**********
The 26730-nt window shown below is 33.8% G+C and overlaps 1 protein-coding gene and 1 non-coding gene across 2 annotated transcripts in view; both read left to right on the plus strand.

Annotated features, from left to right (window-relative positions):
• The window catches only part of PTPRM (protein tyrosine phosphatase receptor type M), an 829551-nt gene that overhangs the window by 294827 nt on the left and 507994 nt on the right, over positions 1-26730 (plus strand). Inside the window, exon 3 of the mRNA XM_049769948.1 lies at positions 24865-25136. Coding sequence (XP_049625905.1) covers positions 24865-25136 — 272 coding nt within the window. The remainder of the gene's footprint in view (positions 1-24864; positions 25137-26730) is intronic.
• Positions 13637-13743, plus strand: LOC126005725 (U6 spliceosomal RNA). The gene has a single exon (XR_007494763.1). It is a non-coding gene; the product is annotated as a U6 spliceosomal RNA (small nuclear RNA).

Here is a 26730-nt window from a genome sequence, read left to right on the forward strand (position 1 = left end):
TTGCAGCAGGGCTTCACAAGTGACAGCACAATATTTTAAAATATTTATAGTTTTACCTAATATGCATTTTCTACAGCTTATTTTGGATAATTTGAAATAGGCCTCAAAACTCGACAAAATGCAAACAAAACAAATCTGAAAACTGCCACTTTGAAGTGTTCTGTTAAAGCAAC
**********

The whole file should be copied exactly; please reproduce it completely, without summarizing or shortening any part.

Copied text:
The 26730-nt window shown below is 33.8% G+C and overlaps 1 protein-coding gene and 1 non-coding gene across 2 annotated transcripts in view; both read left to right on the plus strand.

Annotated features, from left to right (window-relative positions):
• The window catches only part of PTPRM (protein tyrosine phosphatase receptor type M), an 829551-nt gene that overhangs the window by 294827 nt on the left and 507994 nt on the right, over positions 1-26730 (plus strand). Inside the window, exon 3 of the mRNA XM_049769948.1 lies at positions 24865-25136. Coding sequence (XP_049625905.1) covers positions 24865-25136 — 272 coding nt within the window. The remainder of the gene's footprint in view (positions 1-24864; positions 25137-26730) is intronic.
• Positions 13637-13743, plus strand: LOC126005725 (U6 spliceosomal RNA). The gene has a single exon (XR_007494763.1). It is a non-coding gene; the product is annotated as a U6 spliceosomal RNA (small nuclear RNA).

Here is a 26730-nt window from a genome sequence, read left to right on the forward strand (position 1 = left end):
TTGCAGCAGGGCTTCACAAGTGACAGCACAATATTTTAAAATATTTATAGTTTTACCTAATATGCATTTTCTACAGCTTATTTTGGATAATTTGAAATAGGCCTCAAAACTCGACAAAATGCAAACAAAACAAATCTGAAAACTGCCACTTTGAAGTGTTCTGTTAAAGCAAC